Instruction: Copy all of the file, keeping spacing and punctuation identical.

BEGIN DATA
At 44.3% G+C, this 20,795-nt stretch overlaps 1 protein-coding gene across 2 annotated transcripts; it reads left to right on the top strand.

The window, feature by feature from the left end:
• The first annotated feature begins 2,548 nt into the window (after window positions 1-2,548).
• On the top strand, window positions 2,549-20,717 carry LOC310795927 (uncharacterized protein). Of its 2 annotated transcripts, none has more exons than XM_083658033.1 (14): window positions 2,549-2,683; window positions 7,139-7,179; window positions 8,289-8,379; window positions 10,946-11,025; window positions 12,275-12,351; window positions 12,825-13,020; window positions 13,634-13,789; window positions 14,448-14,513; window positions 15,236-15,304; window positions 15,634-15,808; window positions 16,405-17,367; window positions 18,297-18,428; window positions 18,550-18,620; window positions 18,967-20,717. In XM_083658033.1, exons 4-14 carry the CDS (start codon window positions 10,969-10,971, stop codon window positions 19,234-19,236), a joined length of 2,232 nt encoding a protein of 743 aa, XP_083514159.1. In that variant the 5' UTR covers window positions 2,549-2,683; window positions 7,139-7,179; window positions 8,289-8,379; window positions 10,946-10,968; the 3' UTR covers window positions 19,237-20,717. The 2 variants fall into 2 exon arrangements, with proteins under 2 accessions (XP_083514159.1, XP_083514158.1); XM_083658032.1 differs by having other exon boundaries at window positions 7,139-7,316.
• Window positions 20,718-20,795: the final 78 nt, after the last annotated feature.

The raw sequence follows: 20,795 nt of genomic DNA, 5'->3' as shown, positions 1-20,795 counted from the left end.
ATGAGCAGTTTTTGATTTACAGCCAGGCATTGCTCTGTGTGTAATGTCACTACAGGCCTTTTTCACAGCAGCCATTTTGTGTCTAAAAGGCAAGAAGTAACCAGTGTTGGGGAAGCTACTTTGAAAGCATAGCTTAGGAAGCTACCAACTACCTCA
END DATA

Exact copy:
At 44.3% G+C, this 20,795-nt stretch overlaps 1 protein-coding gene across 2 annotated transcripts; it reads left to right on the top strand.

The window, feature by feature from the left end:
• The first annotated feature begins 2,548 nt into the window (after window positions 1-2,548).
• On the top strand, window positions 2,549-20,717 carry LOC310795927 (uncharacterized protein). Of its 2 annotated transcripts, none has more exons than XM_083658033.1 (14): window positions 2,549-2,683; window positions 7,139-7,179; window positions 8,289-8,379; window positions 10,946-11,025; window positions 12,275-12,351; window positions 12,825-13,020; window positions 13,634-13,789; window positions 14,448-14,513; window positions 15,236-15,304; window positions 15,634-15,808; window positions 16,405-17,367; window positions 18,297-18,428; window positions 18,550-18,620; window positions 18,967-20,717. In XM_083658033.1, exons 4-14 carry the CDS (start codon window positions 10,969-10,971, stop codon window positions 19,234-19,236), a joined length of 2,232 nt encoding a protein of 743 aa, XP_083514159.1. In that variant the 5' UTR covers window positions 2,549-2,683; window positions 7,139-7,179; window positions 8,289-8,379; window positions 10,946-10,968; the 3' UTR covers window positions 19,237-20,717. The 2 variants fall into 2 exon arrangements, with proteins under 2 accessions (XP_083514159.1, XP_083514158.1); XM_083658032.1 differs by having other exon boundaries at window positions 7,139-7,316.
• Window positions 20,718-20,795: the final 78 nt, after the last annotated feature.

The raw sequence follows: 20,795 nt of genomic DNA, 5'->3' as shown, positions 1-20,795 counted from the left end.
ATGAGCAGTTTTTGATTTACAGCCAGGCATTGCTCTGTGTGTAATGTCACTACAGGCCTTTTTCACAGCAGCCATTTTGTGTCTAAAAGGCAAGAAGTAACCAGTGTTGGGGAAGCTACTTTGAAAGCATAGCTTAGGAAGCTACCAACTACCTCA